Over a Dozen Dead as  Turkish Police, Kurds Clash

Over a Dozen Dead as Turkish Police, Kurds Clash

Turkish police clashed with Kurdish protesters demonstrating against the IS group’s advance on the town of Kobane on the Syrian-Turkish border. The violence left at least 14 people dead.
Turkey’s private Dogan news agency reported 8 dead in the eastern city of Diyarbakir and that the other victims died in cities in the east as police used water cannon and tear gas to disperse protesters who burned cars and damaged businesses, AP reported.
The activists are demanding more help for the besieged Kurdish forces struggling to hold onto Kobane.
Tensions are especially high in Turkey, where Kurds have fought a 3-decade-long battle for autonomy. Some analysts say Turkey’s reluctance to act against IS is wrapped up in the complex relationship with its own Kurdish population and the idea that it doesn’t want to help any of the Kurds in any way. President Tayyip Erdogan has called for a no-fly zone, and for the arming of opposition groups in Iraq and Syria.
The protests came after IS militants backed by tanks and artillery engaged in heavy street battles with the town’s Kurdish defenders.
Some protesters accused Turkey’s government of collaborating with the IS militants.
Authorities declared a curfew in six towns in the southeastern province of Mardin, the Anadolu Agency reported.
Hundreds of thousands of Kurds live elsewhere in Europe, and mobilized quickly via social networks to stage protests after the advance on Kobane. Some European Kurds have gone to the Mideast recently to join Kurdish forces.

 Europe Protests
In Brussels on Tuesday, about 50 protesters smashed a glass door and pushed past police to get into the European Parliament. Once inside, some protesters were received by Parliament President Martin Schulz, who promised to discuss the Kurds’ plight with NATO and EU leaders.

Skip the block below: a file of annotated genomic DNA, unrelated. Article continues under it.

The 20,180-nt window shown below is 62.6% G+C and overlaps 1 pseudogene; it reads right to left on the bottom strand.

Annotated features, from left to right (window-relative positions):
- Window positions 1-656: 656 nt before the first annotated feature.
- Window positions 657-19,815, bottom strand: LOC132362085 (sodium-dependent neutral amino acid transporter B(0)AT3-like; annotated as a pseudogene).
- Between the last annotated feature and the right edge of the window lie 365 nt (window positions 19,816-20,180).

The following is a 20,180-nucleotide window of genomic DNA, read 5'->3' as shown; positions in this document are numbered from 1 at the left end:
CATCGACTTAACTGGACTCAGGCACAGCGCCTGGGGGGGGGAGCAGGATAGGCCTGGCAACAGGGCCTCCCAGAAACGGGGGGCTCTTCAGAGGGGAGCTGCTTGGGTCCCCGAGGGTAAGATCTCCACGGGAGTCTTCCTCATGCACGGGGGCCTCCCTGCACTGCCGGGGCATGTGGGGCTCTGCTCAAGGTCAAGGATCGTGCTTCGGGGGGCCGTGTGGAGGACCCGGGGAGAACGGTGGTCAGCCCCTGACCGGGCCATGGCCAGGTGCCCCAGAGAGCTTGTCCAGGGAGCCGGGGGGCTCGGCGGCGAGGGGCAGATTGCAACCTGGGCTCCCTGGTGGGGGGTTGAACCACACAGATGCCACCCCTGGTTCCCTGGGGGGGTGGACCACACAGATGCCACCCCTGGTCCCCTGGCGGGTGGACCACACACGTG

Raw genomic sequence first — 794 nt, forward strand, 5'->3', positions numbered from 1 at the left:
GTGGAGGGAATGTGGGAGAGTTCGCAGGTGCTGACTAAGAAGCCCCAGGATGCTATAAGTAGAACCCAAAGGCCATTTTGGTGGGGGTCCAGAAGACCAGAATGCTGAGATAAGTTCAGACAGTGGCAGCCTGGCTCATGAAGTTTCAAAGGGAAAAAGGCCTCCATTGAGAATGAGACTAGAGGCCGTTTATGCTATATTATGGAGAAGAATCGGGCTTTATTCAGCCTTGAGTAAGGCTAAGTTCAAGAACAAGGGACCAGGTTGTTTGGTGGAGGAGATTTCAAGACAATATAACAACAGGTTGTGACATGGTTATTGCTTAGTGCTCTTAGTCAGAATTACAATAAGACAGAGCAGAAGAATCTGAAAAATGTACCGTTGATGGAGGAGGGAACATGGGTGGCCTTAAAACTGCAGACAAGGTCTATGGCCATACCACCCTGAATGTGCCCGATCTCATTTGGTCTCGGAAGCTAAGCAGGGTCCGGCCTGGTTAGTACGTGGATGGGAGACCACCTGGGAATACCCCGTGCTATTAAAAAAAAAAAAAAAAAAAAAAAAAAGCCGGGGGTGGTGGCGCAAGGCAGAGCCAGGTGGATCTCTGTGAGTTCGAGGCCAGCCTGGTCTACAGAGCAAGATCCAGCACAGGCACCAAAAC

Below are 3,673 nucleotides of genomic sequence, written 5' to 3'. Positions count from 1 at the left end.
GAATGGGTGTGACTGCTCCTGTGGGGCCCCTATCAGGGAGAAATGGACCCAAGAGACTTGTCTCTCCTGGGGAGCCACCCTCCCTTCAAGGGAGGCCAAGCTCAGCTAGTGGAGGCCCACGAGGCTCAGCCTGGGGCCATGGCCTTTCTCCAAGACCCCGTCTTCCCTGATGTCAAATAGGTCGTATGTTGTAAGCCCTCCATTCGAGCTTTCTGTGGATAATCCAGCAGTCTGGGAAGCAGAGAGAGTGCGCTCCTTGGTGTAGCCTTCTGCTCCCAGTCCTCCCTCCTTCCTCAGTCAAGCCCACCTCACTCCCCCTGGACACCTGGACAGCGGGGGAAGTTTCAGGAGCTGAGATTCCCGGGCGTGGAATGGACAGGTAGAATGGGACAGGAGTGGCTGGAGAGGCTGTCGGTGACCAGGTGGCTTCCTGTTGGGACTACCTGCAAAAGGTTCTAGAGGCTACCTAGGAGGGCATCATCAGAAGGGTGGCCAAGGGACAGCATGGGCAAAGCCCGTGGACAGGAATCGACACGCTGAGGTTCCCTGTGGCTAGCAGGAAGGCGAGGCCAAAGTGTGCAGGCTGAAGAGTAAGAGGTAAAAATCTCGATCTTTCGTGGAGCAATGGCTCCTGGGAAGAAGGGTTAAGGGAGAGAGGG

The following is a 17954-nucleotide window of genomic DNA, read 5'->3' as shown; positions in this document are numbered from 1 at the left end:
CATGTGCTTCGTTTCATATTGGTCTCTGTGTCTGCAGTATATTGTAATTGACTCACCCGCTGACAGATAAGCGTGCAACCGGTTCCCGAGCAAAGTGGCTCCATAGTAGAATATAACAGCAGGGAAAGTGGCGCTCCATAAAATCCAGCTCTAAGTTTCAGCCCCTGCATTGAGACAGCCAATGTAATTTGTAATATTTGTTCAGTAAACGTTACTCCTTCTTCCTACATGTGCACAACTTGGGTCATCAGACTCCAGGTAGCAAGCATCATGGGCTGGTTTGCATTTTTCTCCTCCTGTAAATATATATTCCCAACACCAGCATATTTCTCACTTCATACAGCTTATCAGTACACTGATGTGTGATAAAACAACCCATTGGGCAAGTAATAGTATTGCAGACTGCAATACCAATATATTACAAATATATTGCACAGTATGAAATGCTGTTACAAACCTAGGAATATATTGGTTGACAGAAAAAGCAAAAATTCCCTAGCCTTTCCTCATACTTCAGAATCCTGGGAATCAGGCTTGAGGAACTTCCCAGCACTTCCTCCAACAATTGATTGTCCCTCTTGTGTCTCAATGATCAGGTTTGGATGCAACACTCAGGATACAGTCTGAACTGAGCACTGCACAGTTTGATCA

In Germany, home to Western Europe’s largest Kurdish population, about 600 people demonstrated in Berlin on Tuesday, according to police. Hundreds demonstrated in other German cities. Austria, too, saw protests.
Kurds peacefully occupied the Dutch Parliament for several hours Monday night, and met Tuesday with legislators to press for more Dutch action against the insurgents, according to local media.
The Netherlands has sent six F-16 fighter jets to conduct airstrikes in Iraq, but says it does not see a mandate for striking in Syria.
France, too, is firing airstrikes in Iraq but not in Syria, wary of implications on international efforts against President Bashar Assad.
“We don’t understand why France is acting in Kurdistan in Iraq and not Kurdistan in Syria,” said Fidan Unlubayir of the Federation of Kurdish Associations of France.
Canada’s parliament has also authorized airstrikes in Iraq for up to six months, but not in Syria.
Kurds also staged impromptu protests against IS in Helsinki, Oslo and Stockholm.

 ‘No major Concern’
Meanwhile, several senior US administration officials say Kobane will soon fall to IS, but that it is not a major US concern, the CNN reported.
However, If Kobane falls, IS would control a complete swath of land between its self-declared capital of Raqqa, Syria, and Turkey -- a stretch of more than 100 kilometers (62 miles).
The US officials said the primary goals are not to save Syrian cities and towns, but to go after IS’s senior leadership, oil refineries and other infrastructure that would curb the terror group’s ability to operate -- particularly in Iraq.
Saving Iraq is a more strategic goal for several reasons, the officials said. First, the United States has a relationship with the Iraqi government. By contrast, the Obama administration wants Syrian President Bashar al-Assad to step down.
But on Tuesday, a top UN official implored world leaders to take action as Syrian Kurdish fighters defending Kobane are dangerously outmatched.
“They have been defending themselves with great courage. But they are now very close to not being able to do so,” said Staffan de Mistura, the UN special envoy for Syria.
“They are fighting with normal weapons, whereas the IS has got tanks and mortars.”
“The international community needs to defend them,” de Mistura added. “The international community cannot sustain another city falling under IS.”


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